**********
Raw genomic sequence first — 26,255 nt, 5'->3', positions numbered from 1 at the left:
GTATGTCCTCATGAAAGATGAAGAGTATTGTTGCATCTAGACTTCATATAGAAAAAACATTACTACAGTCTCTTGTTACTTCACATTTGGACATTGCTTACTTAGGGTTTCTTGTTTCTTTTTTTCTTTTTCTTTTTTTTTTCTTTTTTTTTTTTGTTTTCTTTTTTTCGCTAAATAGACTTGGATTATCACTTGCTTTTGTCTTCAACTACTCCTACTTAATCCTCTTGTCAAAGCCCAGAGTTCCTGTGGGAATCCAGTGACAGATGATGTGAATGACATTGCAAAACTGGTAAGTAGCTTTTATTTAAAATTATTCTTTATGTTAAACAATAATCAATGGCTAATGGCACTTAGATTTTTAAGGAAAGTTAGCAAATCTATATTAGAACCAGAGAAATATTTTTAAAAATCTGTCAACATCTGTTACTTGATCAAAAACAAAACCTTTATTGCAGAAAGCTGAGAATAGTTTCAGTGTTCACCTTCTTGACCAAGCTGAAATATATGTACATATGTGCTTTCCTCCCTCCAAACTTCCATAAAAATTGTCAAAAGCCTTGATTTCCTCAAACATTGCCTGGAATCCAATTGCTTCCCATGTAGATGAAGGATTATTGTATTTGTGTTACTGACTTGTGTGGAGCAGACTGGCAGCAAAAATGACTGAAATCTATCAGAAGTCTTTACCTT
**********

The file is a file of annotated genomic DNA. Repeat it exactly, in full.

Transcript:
Raw genomic sequence first — 26,255 nt, 5'->3', positions numbered from 1 at the left:
GTATGTCCTCATGAAAGATGAAGAGTATTGTTGCATCTAGACTTCATATAGAAAAAACATTACTACAGTCTCTTGTTACTTCACATTTGGACATTGCTTACTTAGGGTTTCTTGTTTCTTTTTTTCTTTTTCTTTTTTTTTTCTTTTTTTTTTTTGTTTTCTTTTTTTCGCTAAATAGACTTGGATTATCACTTGCTTTTGTCTTCAACTACTCCTACTTAATCCTCTTGTCAAAGCCCAGAGTTCCTGTGGGAATCCAGTGACAGATGATGTGAATGACATTGCAAAACTGGTAAGTAGCTTTTATTTAAAATTATTCTTTATGTTAAACAATAATCAATGGCTAATGGCACTTAGATTTTTAAGGAAAGTTAGCAAATCTATATTAGAACCAGAGAAATATTTTTAAAAATCTGTCAACATCTGTTACTTGATCAAAAACAAAACCTTTATTGCAGAAAGCTGAGAATAGTTTCAGTGTTCACCTTCTTGACCAAGCTGAAATATATGTACATATGTGCTTTCCTCCCTCCAAACTTCCATAAAAATTGTCAAAAGCCTTGATTTCCTCAAACATTGCCTGGAATCCAATTGCTTCCCATGTAGATGAAGGATTATTGTATTTGTGTTACTGACTTGTGTGGAGCAGACTGGCAGCAAAAATGACTGAAATCTATCAGAAGTCTTTACCTT